Forgotten Lessons From a Forgotten Leader

Hal Hooberman writes about Hugh Gaitskell and the lessons we can learn from his political career.

By too many, Hugh Gaitskell is forgotten, ranking as the second most unknown Labour leader amongst party members. Sandwiched between Clement Attlee and Harold Wilson, Gaitskell led the Labour Party from 1955 to 1963. Following the party’s third consecutive defeat, in 1959, Gaitskell forged a Labour Party that had “overcome its obsessional complex about its inner-self”, revitalising Labour’s brand, reputation, and credibility. For this, Gaitskell’s approach must be revisited, reexamined and, even, redeployed.
Firstly, Gaitskell held the Labour Party to be beholden with a sacrosanct responsibility, as a major party, to seek to govern. Engaging in fringe debates, shouting from the sidelines, or espousing pipeline fantasises must remain an occupation of self-serving dogmatists, a state indecorous for a party that was “either in power or on the verge of it”. Gaitskell condemned those urging the party to proselytise like a “pioneer hoping to convert people to a general point of view”, heralding a focus on material immediacies. Serving as an apt reminder of the realties we face, Gaitskell’s electoral realism is negated at great expense, to the party as well as the country.
A changed, modernised society necessitated, for Gaitskell, a changed, modernised Labour Party. Gaitskell’s commitment to modernising the party was epitomised by his battles to bring the party’s constitution, written and ratified in 1918, in line with the demands of the day. For Gaitskell, the now-infamous Clause IV was symbolic of the “party’s reluctance to adapt to the modern world”, as put by historian Vernon Bognador, urging his drive to reform it. Modernising, as a movement, to reflect contemporary societal realities was vitally important in the then ‘age of affluence’, as it will be going forward.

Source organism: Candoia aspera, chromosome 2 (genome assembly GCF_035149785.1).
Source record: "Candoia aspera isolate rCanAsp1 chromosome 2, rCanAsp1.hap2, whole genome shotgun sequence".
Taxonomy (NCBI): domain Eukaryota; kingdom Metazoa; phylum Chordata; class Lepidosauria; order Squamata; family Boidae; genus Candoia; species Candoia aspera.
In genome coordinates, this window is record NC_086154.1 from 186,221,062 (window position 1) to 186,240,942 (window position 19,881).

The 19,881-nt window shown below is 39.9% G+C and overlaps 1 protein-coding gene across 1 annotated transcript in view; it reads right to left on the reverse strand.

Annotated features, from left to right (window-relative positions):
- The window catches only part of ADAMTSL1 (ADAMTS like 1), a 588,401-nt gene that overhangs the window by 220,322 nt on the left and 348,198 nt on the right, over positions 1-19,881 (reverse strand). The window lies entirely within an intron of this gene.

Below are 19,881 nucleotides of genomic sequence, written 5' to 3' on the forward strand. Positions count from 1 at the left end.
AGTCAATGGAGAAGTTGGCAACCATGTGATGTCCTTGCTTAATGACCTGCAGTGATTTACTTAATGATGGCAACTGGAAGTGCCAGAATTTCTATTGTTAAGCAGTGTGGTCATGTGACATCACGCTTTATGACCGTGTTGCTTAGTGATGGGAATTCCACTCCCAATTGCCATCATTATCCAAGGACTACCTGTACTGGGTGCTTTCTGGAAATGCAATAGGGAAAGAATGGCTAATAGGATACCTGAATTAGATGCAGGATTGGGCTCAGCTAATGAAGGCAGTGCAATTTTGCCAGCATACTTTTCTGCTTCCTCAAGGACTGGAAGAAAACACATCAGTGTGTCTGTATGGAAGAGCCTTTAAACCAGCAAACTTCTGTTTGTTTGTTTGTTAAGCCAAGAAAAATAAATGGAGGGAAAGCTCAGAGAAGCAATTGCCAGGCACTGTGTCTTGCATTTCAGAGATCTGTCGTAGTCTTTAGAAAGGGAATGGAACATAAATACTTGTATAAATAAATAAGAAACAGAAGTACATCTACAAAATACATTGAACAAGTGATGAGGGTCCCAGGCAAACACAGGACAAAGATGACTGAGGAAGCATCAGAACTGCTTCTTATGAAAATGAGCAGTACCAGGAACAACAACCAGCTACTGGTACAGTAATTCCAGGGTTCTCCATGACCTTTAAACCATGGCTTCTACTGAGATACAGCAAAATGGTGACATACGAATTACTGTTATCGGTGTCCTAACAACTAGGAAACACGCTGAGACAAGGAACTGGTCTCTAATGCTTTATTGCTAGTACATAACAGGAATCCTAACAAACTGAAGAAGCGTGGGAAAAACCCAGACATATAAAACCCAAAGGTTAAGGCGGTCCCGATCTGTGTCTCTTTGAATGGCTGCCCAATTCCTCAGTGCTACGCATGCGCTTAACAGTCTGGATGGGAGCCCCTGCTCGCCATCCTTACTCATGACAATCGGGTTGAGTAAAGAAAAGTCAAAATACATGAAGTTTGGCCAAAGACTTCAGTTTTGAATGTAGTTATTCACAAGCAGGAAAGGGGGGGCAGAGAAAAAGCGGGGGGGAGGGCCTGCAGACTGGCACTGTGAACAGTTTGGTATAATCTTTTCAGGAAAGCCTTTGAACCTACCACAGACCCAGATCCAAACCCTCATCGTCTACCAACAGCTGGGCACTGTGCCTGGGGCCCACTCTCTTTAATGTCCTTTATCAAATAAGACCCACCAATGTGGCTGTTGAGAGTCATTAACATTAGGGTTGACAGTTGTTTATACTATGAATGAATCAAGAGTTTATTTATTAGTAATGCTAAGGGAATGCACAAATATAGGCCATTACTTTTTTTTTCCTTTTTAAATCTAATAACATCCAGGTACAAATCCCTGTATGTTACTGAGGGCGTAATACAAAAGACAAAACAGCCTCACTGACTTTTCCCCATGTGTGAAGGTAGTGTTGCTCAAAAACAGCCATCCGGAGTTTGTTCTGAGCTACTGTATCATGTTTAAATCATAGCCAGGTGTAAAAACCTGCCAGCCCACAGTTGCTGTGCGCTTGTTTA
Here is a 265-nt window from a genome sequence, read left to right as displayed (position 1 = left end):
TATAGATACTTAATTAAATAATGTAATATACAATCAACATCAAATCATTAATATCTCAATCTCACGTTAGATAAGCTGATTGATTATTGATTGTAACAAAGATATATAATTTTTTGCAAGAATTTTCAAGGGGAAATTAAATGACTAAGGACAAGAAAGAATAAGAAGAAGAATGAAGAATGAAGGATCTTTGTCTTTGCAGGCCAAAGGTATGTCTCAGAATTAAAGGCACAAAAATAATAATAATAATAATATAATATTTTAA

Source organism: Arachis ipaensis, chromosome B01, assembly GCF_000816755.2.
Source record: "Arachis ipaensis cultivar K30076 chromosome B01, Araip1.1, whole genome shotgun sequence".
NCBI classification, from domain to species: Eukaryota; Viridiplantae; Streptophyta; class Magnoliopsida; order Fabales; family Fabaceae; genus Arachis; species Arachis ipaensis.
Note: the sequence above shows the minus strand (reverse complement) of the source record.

Critically, Gaitskell prized the electorate over the movement’s own. Warning the party against embodying a “small clique of isolated doctrine-ridden fanatics”, he was determined to speak to the country, not just his party, willing to “forego the cheers now”, at the 1959 Blackpool conference, “in the hope that we shall get more votes later on”. Labour governments would not be magicked up by the loudest few, as “in an election these people are peanuts”. The “easy line” may produce a few rally-based roars, but Gaitskell understood that merry-making at a gathering of the clan would be insufficient, even counterproductive, in alleviating the hardships of millions, the party’s ultimate end.
Poignantly, for our times, Gaitskell, a leading progressive, understood the need to steer clear of unabashed, crusading social liberalism. With every social media spat, CLP shout, and banner wave, Gaitskell offers a sound note of advice, warning against “imposing our own middle-class and intellectual concepts” on others. Of late, there are those amongst us dead set on dictating at, not listening to, the country. The change we seek can come, but not at the breakneck speed some demand. Labour MP-turned-journalist, Malcolm Muggeridge, put it succinctly, “earnestness” was, as it often remains to be, the “disease of the left”, yet it “only afflicted Gaitskell as a rash, never as a fever”.
Finally, Gaitskell understood the necessity of closing time-long open goals so luxuriated in by our opponents. Labour’s electoral sensitivities, dubbed by senior Conservative Iain Macleod as “a mine so inexhaustible”, were symbolised by the party’s constitutional marriage to public ownership, leaving Labour, for Gaitskell, vulnerable to being painted as committed to nationalising “every little pub and garage”. Understanding that deeply-held perceptions are easily rekindled, Gaitskell sought to strip our opponents of such golden gifts. Overcoming such ruts often required drastic, symbolic action, Gaitskell rightfully held this as a perquisite of any electorally relevant Labour Party.
Ultimately, Gaitskell’s post-1959 forging of a credible Labour Party aptly serves as a handbook for Sir Keir Starmer as he embarks on his quest to salvage the party’s brand. Moving forward, Starmer must redeploy Gaitskell’s understanding of Labour’s ultimate end, target audience, sensitivities, responsibilities, and realities if the party is to stand any chance of meeting Clause I of its constitution, to, amongst other things, “promote the election of Labour Party representatives” and form a Labour government. He could do much worse than by giving his forgotten predecessor the hearing he deserves. 
Hal Hooberman is an undergraduate, Young Fabian and member of Somerton and Frome CLP. 
He tweets at @halhooberman
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